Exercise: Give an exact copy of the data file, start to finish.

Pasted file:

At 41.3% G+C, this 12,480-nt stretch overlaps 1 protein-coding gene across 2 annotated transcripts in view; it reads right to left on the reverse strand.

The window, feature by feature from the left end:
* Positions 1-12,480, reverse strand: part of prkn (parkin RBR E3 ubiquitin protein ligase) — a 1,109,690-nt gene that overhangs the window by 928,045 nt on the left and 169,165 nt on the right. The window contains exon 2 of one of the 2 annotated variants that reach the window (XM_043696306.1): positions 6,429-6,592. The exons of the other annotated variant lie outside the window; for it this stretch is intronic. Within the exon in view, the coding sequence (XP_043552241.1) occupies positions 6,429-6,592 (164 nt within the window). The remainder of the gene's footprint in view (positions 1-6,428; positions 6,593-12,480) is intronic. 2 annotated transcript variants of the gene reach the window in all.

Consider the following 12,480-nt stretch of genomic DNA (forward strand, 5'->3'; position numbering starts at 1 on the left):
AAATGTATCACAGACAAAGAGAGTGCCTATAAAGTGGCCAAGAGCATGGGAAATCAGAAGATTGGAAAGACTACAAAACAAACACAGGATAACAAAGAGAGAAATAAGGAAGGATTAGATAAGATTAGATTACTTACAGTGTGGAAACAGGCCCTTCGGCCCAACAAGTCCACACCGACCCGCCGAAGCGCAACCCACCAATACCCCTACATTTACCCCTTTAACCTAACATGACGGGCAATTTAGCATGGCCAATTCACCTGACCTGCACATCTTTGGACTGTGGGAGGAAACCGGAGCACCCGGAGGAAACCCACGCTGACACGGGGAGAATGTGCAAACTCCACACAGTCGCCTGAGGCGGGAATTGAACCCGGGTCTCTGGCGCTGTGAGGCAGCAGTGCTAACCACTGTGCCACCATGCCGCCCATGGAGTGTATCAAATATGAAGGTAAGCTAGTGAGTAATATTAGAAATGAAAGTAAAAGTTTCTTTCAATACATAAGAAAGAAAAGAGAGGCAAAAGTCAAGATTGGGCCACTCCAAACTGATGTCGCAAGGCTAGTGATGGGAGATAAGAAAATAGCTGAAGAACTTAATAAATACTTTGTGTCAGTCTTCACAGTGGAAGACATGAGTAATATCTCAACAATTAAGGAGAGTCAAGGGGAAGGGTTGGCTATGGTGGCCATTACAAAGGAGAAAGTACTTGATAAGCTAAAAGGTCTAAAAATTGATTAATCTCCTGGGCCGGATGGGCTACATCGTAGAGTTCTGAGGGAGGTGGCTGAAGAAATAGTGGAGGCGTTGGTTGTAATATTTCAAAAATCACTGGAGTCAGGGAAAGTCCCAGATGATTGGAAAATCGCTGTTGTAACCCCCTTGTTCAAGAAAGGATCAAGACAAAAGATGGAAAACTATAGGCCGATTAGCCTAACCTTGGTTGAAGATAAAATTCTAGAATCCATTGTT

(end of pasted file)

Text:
At 41.3% G+C, this 12,480-nt stretch overlaps 1 protein-coding gene across 2 annotated transcripts in view; it reads right to left on the reverse strand.

The window, feature by feature from the left end:
* Positions 1-12,480, reverse strand: part of prkn (parkin RBR E3 ubiquitin protein ligase) — a 1,109,690-nt gene that overhangs the window by 928,045 nt on the left and 169,165 nt on the right. The window contains exon 2 of one of the 2 annotated variants that reach the window (XM_043696306.1): positions 6,429-6,592. The exons of the other annotated variant lie outside the window; for it this stretch is intronic. Within the exon in view, the coding sequence (XP_043552241.1) occupies positions 6,429-6,592 (164 nt within the window). The remainder of the gene's footprint in view (positions 1-6,428; positions 6,593-12,480) is intronic. 2 annotated transcript variants of the gene reach the window in all.

Consider the following 12,480-nt stretch of genomic DNA (forward strand, 5'->3'; position numbering starts at 1 on the left):
AAATGTATCACAGACAAAGAGAGTGCCTATAAAGTGGCCAAGAGCATGGGAAATCAGAAGATTGGAAAGACTACAAAACAAACACAGGATAACAAAGAGAGAAATAAGGAAGGATTAGATAAGATTAGATTACTTACAGTGTGGAAACAGGCCCTTCGGCCCAACAAGTCCACACCGACCCGCCGAAGCGCAACCCACCAATACCCCTACATTTACCCCTTTAACCTAACATGACGGGCAATTTAGCATGGCCAATTCACCTGACCTGCACATCTTTGGACTGTGGGAGGAAACCGGAGCACCCGGAGGAAACCCACGCTGACACGGGGAGAATGTGCAAACTCCACACAGTCGCCTGAGGCGGGAATTGAACCCGGGTCTCTGGCGCTGTGAGGCAGCAGTGCTAACCACTGTGCCACCATGCCGCCCATGGAGTGTATCAAATATGAAGGTAAGCTAGTGAGTAATATTAGAAATGAAAGTAAAAGTTTCTTTCAATACATAAGAAAGAAAAGAGAGGCAAAAGTCAAGATTGGGCCACTCCAAACTGATGTCGCAAGGCTAGTGATGGGAGATAAGAAAATAGCTGAAGAACTTAATAAATACTTTGTGTCAGTCTTCACAGTGGAAGACATGAGTAATATCTCAACAATTAAGGAGAGTCAAGGGGAAGGGTTGGCTATGGTGGCCATTACAAAGGAGAAAGTACTTGATAAGCTAAAAGGTCTAAAAATTGATTAATCTCCTGGGCCGGATGGGCTACATCGTAGAGTTCTGAGGGAGGTGGCTGAAGAAATAGTGGAGGCGTTGGTTGTAATATTTCAAAAATCACTGGAGTCAGGGAAAGTCCCAGATGATTGGAAAATCGCTGTTGTAACCCCCTTGTTCAAGAAAGGATCAAGACAAAAGATGGAAAACTATAGGCCGATTAGCCTAACCTTGGTTGAAGATAAAATTCTAGAATCCATTGTT